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In total internal reflection light inside a dense medium reflects from the boundary to a less dense medium. Since by Snell's law there is no allowed refracted ray, all energy continues along the reflected ray. In the wave picture there is an evanescent wave decaying exponentially in the thinner medium but not transmitting any energy outward.

As noted in the answer to the previous question "Why is light energy 100% reflected in total internal reflection?" this is not exactly 100% efficient. However, there was no referenced exact answer of how efficient the reflection can be. My question is basically: given a perfect crystal slab of some material with an infinite perfect vacuum above, what is the efficiency of reflection in terms of material properties?

The most obvious limit would presumably be due to material impedance: the surface wave is moving at a certain velocity, pulling local charges back and forth in such a way that some energy is lost. Unavoidable surface imperfections may also interfere. There could also be some photon tunnelling across the interface (although that moves the analysis into the quantum realm). But are there any actual measurements or theoretical calculations of how much energy loss there is to a vacuum from the slab?

Optical fibres give some hints, although the geometry is more complex and the beam is usually parallel to the fibre rather than slanted. A length constant of $\sim 10$ km is fairly normal.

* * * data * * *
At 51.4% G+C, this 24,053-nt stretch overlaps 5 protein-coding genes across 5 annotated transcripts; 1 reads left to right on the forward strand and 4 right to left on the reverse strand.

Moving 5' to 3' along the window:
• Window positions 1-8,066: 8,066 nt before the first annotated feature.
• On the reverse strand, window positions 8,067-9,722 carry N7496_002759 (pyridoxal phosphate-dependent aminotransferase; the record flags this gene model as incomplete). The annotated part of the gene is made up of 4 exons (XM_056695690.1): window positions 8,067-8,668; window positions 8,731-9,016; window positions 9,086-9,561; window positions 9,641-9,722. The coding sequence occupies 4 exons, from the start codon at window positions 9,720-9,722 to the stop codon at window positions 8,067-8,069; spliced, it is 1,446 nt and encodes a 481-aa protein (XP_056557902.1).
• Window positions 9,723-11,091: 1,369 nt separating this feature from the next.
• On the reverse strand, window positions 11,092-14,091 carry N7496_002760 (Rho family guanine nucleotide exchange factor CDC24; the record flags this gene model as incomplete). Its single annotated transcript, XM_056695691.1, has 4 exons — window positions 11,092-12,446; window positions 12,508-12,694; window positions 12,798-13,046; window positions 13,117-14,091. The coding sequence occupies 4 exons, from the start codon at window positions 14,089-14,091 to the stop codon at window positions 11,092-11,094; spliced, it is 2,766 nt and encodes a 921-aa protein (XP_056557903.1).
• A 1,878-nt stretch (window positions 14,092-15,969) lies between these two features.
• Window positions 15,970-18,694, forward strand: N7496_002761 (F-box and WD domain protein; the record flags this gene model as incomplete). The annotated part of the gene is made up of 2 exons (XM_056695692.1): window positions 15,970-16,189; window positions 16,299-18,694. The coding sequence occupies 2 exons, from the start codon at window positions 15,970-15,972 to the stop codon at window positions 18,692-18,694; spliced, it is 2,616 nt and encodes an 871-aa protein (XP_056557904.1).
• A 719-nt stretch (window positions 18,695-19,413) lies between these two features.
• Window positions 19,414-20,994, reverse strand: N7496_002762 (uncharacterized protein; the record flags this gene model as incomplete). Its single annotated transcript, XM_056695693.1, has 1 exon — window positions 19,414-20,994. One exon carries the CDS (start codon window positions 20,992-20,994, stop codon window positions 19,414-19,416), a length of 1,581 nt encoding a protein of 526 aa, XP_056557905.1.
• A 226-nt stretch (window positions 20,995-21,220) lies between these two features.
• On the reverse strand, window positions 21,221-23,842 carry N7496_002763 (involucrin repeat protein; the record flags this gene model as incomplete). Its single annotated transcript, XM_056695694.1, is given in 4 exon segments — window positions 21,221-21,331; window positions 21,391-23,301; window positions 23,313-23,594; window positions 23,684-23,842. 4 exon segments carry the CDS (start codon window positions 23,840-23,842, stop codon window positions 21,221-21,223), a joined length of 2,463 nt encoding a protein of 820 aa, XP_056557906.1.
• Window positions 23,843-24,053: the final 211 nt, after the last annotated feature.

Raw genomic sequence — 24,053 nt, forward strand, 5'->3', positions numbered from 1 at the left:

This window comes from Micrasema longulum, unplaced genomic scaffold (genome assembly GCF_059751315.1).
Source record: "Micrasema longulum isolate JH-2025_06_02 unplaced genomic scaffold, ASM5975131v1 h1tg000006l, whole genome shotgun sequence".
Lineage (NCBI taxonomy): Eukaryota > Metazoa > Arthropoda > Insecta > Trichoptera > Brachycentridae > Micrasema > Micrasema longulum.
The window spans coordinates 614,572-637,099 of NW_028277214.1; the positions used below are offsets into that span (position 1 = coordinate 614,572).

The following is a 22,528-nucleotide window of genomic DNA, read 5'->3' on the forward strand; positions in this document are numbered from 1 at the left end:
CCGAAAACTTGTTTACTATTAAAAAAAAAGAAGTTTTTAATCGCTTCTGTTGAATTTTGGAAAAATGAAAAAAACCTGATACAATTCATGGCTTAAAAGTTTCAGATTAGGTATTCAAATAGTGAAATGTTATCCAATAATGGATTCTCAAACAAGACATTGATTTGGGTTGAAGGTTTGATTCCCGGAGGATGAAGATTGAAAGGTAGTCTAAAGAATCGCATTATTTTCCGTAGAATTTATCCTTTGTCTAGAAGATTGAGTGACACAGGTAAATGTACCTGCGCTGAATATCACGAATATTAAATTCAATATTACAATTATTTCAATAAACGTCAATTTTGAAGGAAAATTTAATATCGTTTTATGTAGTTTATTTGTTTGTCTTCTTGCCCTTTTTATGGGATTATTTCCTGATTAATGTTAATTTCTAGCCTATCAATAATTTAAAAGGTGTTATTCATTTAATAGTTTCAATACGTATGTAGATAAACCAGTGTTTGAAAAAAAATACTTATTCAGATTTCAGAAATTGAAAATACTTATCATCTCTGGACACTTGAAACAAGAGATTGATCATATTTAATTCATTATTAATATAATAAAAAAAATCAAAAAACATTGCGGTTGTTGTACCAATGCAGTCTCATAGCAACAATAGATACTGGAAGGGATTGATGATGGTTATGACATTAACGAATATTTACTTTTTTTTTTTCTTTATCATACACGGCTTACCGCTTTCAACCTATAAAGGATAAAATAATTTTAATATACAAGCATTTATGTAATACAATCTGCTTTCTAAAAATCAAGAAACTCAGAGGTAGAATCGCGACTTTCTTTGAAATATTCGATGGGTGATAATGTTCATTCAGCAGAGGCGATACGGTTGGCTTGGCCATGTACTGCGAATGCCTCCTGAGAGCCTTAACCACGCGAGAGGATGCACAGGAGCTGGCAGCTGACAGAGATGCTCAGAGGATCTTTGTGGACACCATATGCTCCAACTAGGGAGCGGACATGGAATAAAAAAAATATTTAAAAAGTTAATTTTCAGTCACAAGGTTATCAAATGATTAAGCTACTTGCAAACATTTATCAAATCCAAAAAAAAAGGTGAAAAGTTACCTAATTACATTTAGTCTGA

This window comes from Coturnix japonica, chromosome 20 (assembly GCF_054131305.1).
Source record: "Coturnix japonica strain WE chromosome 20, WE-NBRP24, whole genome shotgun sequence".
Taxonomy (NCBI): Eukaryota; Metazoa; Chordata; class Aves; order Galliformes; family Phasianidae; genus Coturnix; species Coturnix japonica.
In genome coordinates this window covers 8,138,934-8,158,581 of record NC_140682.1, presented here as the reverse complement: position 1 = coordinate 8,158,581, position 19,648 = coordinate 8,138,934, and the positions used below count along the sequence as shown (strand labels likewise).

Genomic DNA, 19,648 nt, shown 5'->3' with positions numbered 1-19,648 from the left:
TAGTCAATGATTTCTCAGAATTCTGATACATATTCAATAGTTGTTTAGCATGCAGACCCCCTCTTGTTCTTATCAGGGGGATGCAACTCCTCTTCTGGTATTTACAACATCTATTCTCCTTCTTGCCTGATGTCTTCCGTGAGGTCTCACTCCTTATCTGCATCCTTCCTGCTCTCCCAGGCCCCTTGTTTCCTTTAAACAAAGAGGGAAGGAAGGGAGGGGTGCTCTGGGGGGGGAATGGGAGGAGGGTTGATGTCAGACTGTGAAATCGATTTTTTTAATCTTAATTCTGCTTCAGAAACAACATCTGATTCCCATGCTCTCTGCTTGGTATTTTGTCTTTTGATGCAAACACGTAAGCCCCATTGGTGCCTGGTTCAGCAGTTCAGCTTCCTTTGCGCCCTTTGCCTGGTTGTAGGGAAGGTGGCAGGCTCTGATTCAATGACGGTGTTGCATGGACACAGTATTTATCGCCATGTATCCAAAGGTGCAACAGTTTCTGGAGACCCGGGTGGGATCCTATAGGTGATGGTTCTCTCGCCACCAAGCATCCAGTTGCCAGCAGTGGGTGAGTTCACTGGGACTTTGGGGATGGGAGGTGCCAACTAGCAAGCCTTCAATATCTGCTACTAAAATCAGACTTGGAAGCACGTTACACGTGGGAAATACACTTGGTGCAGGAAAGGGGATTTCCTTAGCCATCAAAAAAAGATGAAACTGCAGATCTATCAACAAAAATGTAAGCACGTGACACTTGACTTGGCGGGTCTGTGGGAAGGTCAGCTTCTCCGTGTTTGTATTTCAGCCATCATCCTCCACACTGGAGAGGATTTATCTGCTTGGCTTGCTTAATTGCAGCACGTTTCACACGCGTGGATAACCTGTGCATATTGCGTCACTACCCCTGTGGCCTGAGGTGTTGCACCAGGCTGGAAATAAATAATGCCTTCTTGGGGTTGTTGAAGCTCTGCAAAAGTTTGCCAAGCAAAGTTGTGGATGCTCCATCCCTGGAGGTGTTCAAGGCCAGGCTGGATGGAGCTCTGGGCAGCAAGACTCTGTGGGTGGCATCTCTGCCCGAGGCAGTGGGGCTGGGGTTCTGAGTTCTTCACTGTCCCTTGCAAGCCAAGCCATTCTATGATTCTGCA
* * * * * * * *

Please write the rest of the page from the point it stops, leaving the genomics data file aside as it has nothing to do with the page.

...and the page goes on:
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  • $\begingroup$ What do you mean by "a perfect crystal slab of some material"? Is the material dispersive and/or absorbent? If so, what kinds of absorbance are you allowing for? $\endgroup$ Feb 15, 2023 at 13:58
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    $\begingroup$ Moreover, regarding tunnelling: no, this does not "move the analysis into the quantum realm" -- it is simply a feature if the evanescent wave extends long enough to couple into some other material where propagation is allowed (called evanescent-wave coupling). But in the setting you mentioned, with an infinite vacuum above, this is ruled out. $\endgroup$ Feb 15, 2023 at 14:01
  • $\begingroup$ I am assuming an infinite slab of matter, let's say diamond for specificity. But what I really would like to know is how much loss there would be as a function of material properties. $\endgroup$ Feb 17, 2023 at 13:28
  • $\begingroup$ That doesn't answer either of the comments above, and actually contradicts the premise of the question. You presumably mean semi-infinite slab? And what is on the other side of the boundary? $\endgroup$ Feb 17, 2023 at 16:13
  • $\begingroup$ In any case, how do you quantify "how much loss" there is? If the material absorbs, there will always be losses, even in uniform propagation. So what are you comparing TIR against? Reflection from a metal mirror? (And if so, how do you account for losses there, given that those mirrors might be more lossy than TIR?) And how do you separate any losses from the TIR itself from the inevitable losses from transmission in an absorbing medium? $\endgroup$ Feb 17, 2023 at 16:15

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The evanescent wave propagates parallel to the surface with an intensity I that decays exponentially with perpendicular distance z from the surface:

$$I = I_0\exp(-z/d)$$

which from that you can calculate the efficiency.

References:

https://doi.org/10.1083/jcb.89.1.141

https://www.nature.com/articles/s41467-020-20863-0

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  • $\begingroup$ No, this is incorrect. The evanescent wave holds energy but it does not transmit any of it. $\endgroup$ Feb 15, 2023 at 13:55

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